August 1st 2017

The exclusive EXPLAIN event about the Future of Presenting

On June 29th 2017, EXPLAIN organized the first WOP (World of Presentations) in the Baden-Baden Theater, exclusively for 50 guests in a space that holds 500. Among the guests were customers, such as adidas, Porsche, and Daimler, who all took a one-hour trip into the future of presentations, together with EXPLAIN.

The Baden-Baden Theater was an excellent venue for this event because of its historical value. From Johann Strauss to the New Pop Festival – since its opening in 1862, numerous events have been held here. As a melting pot of classical and modern, the theater offered the right framework for our journey into the future of presentations.

After the getting to know you phase, accompanied by white wine and finger food, the WOP began.

Move people with presentations

VALUABLE IMPULSE of the experts

Sven Hager, CEO and founder of EXPLAIN, greeted the guests and told them what it was like to get up on the stage, step into the spotlight, and give the world your message.  To experience that indescribable feeling of moving people.  Taking them with you on a journey.  A journey that you create yourself.

This is precisely the core of EXPLAIN.  We believe that great presentations can move people.  There are many fantastic speakers that have shown the world just that.  From Martin Luther King to Steve Jobs to Bob Carey, who is fighting cancer by wearing a pink tutu.

But it’s not only people who are being moved – it’s also markets.  Because after all, markets are made up of people, not just numbers.  Within those markets, customers can be won over, as Apple did in the IT industry.  New partners can be acquired, which then opens up new markets, and investors can be convinced.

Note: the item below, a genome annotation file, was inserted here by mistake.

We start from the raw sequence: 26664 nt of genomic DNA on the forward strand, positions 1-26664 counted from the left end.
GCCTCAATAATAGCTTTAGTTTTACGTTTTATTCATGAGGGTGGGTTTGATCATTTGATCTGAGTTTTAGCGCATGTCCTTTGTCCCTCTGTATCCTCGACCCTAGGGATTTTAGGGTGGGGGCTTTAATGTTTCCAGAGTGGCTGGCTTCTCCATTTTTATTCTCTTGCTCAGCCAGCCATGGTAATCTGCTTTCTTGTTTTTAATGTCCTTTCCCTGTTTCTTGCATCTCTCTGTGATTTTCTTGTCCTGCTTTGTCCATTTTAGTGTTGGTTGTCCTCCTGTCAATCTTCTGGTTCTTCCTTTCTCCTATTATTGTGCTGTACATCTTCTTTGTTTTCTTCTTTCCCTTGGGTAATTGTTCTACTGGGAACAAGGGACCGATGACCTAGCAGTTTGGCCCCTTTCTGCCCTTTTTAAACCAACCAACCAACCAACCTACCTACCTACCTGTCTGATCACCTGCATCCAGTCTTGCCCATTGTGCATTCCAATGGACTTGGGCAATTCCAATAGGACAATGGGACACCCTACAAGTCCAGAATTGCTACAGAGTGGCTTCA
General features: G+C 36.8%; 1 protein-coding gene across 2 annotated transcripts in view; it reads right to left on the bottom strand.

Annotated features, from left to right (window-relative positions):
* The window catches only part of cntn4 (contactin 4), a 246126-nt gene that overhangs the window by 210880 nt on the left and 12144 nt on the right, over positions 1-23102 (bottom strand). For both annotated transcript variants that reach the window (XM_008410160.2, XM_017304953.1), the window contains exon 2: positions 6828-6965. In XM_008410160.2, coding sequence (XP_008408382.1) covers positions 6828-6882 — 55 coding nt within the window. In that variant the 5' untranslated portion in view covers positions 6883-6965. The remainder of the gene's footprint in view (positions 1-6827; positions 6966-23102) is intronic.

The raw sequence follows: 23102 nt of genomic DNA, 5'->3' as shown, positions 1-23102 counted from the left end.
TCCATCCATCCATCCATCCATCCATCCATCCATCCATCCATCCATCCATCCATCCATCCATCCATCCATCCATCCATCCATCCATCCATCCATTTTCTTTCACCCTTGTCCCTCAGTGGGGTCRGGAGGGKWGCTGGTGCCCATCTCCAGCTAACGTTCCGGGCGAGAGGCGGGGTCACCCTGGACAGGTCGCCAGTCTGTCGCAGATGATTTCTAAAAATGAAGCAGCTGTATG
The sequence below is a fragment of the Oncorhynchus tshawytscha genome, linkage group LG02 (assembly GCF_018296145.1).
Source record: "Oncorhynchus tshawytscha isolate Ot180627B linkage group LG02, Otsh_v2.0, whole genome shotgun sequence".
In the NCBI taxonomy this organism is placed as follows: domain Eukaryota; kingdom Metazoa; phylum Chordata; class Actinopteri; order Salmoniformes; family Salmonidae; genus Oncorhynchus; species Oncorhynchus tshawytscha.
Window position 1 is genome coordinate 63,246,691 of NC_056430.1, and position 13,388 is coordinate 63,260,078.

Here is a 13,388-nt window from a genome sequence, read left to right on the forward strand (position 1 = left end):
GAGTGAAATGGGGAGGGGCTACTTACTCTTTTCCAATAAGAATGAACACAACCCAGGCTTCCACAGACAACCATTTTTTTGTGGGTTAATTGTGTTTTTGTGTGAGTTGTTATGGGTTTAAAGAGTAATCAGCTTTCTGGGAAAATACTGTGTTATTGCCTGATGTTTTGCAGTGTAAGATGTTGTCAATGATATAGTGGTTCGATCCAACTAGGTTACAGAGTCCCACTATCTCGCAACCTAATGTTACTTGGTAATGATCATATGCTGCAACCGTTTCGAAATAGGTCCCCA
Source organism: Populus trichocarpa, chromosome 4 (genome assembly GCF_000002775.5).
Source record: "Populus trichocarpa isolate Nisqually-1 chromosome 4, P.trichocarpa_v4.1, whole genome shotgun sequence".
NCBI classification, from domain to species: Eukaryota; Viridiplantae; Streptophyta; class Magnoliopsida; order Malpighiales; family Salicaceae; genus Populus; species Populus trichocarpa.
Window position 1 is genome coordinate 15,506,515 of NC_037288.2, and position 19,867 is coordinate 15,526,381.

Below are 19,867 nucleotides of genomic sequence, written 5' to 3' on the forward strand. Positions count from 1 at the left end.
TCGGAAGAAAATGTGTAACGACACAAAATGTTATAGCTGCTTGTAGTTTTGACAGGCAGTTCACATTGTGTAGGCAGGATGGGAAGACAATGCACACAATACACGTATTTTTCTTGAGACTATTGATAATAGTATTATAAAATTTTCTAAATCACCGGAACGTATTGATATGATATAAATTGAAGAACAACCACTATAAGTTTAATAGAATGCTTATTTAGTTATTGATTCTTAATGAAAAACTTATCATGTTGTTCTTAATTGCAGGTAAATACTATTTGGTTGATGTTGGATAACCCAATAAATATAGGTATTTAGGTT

People also move companies.  Because, again, companies are made up of people.  Company leaders know that you don’t need any old employee – you need the best.  But how do you reach them and convince them of your company’s worth?  Presentations are also an important factor here and can not only enrich a company’s communication culture, but could re-invent it from the ground up!

When you want to move people, you should take note of one elementary point, which is the value that it brings to your audience, adds Marco Ruess, Head of Consulting Creativity at EXPLAIN.  Naturally, it’s about your own passion, which you want to awaken in your listeners.

And it’s also about leaving tracks in their souls.


Jonas Keller, CEO of EXPLAIN, gave us insights into his personal leadership culture, which is now inspiring companies beyond the borders of EXPLAIN. Presenting as an instrument of leadership.  For him, presentations are more than purely a PowerPoint, they are an instrument to acquire and motivate employees.  How can you explain critical topics to your staff understandably?  How can I clarify management decisions.  How do I reach the trainees exactly the same way I reach management?

How to win clients